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Writing Samples

The following writing samples have been altered, in some cases, to protect the anonymity of the clients or groups for whom they have been written.

Writing Samples: Text

Speech Sample: employee recognition picnic speech for an executive written in their unique voice and casual style

I am so happy to be here today, with you all, to celebrate our amazing team. We have been through so much together in the past five years, and what an interesting journey it has been. We have undergone a lot of change – even in a world where change is constant – and through it all, you have stepped up, worked hard, and shown what you are made of. I am proud of each and every one of you, and so thankful that we have had the opportunity to make this latest change – our transition to the virtual world – together.

As we come together today to celebrate and have fun, I would be remiss if I did not take the opportunity to thank our leaders who have brought us to this point and led us through the transition to our next phase: the transition to a call center without walls.

Our managers, Susan* and Joe*, have taken on so many aspects of our transition, partnering with our tech ops, courtesy services, IT, and other teams to make this transition run smoothly. Mary* has been right there with us every step of the way. She has pulled reports, and run down information, and I think she has probably talked to each of us personally multiple times. The entire team has been so incredible. They have attended conference calls from early in the morning until late at night and have been available virtually around the clock. Special thanks to them and their families for supporting us.

Like our managers, our supervisors, who have so frequently stepped up in the past have taken this project and stepped up to an even higher level than ever before. Each of them has been flexible, and professional, and shown an unprecedented degree of enthusiasm for this new era upon which we are embarking. They, too, have spent countless hours away from family and other commitments to ensure we have what we need to move to the home environment successfully.

I recently heard an inspirational phrase that really resonated with me as it relates to our experience of going virtual.

Iteration is doing the same thing better, Innovation is doing new things, and disruption is doing new things that make the old obsolete. - David Nour

We have accomplished iteration – assisting our customers with consistency. We have championed innovation – leading the region on customer satisfaction results and thinking outside the box to create our own initiatives to drive performance. Now it is time for us to engage in disruption. We have been given an opportunity that most companies would never provide to their employees. We have the chance to forge a new way of doing business – to lead not only the region, the division, or the company in performance, but to set industry standards for excellence in care through our virtual center of excellence. I believe you – we – can do it! Can we do it? (wait for affirmation from the crowd). Going forward, our team events will not look like what you see here today, but we are committed to staying engaged, being innovative, and providing you with a fantastic employee experience.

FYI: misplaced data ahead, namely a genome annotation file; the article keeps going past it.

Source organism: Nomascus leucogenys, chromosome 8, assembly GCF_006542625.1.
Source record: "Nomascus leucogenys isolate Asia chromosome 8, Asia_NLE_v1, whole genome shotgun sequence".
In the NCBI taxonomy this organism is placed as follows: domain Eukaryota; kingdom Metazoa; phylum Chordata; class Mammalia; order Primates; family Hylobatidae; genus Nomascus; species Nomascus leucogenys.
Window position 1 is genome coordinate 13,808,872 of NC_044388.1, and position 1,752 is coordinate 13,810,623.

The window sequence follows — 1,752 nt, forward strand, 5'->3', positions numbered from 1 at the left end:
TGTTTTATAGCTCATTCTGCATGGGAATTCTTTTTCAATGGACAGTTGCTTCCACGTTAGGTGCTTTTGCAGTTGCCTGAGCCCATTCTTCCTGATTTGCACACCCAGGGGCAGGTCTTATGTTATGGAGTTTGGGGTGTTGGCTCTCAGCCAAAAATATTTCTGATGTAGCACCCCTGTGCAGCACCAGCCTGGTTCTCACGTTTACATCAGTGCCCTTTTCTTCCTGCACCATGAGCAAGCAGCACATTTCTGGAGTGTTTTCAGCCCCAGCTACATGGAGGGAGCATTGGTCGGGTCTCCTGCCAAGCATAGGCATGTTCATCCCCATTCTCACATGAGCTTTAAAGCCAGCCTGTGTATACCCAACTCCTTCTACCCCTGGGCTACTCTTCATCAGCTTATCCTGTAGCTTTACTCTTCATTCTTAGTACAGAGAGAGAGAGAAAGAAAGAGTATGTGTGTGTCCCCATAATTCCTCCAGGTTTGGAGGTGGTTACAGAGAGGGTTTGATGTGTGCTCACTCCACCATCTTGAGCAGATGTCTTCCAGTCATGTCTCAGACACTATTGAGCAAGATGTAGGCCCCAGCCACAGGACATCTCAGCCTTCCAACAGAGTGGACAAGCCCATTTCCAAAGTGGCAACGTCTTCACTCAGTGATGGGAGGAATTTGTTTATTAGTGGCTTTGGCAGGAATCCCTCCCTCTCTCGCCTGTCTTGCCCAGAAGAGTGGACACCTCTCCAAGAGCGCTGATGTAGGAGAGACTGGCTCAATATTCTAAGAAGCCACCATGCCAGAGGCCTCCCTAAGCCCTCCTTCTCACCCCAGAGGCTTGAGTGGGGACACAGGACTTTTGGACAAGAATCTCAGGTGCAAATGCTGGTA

So today, let’s spend time together, celebrate, and appreciate the families who have supported us through the recent weeks and months.

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First-person Writing Sample: ghostwriting project for an article on human resources planning and staffing

            I first had the opportunity to interview candidates for front-line employee positions as a supervisor in a call center environment. In the late 1990s, call centers were emerging as a new workplace option for unskilled workers with an aptitude for computer-based work and customer service skills. Many of our employees might have otherwise found employment in the retail or food service segments. For many, the call center environment provided a new opportunity to make a living wage and receive paid training for the work that they would be performing. The emergence of call centers, concurrent with burgeoning technology that allowed someone in a remote location to provide customer service, was changing the paradigm for unskilled workers. The training systems in place in most call centers allow new employees to become quickly acclimated to their new skills and enter the production phase of their new job quickly.

            As a Supervisor, I was assigned a certain number of interviews to conduct each week while our office was in a hiring phase for an upcoming new hire class. The recruiters contacted and vetted the candidates, and scheduled the face-to-face interviews based on the applicant’s résumé and initial screening results. In entry-level positions, such as call center jobs, candidates may have limited job experience to include on their resumes. Therefore, they rely on their ability to relate to the interviewer to get the job opportunity. Although interviewers attempt to be as unbiased as possible, human nature dictates that interviewers make determinations based on the information gathered in a brief impression. There is a limited amount of information to be obtained from a short discussion with the candidate. Based on my experience leading people, I was able to place many candidates into roles, and some proved to be very successful while others failed over time.

            As leaders, we sometimes looked to recruiting, human resources (HR), or training to justify the reasons for the candidates who were ultimately unsuccessful in their new roles. However, in truth, employee failure can often be attributed to a combination of factors in which many people in the hiring and onboarding process have a part to play. Employees who fail in new roles typically fall into one of two categories of failure: skill or will. Skill failures occur when the employee is unable to do the job due to the inability to follow directions, or complete tasks based either on the confines of their abilities or having received insufficient training. Failures will occur when employees can do the work, but merely choose not to follow directions, or prioritize their energy in areas outside the job, resulting in their lack of success.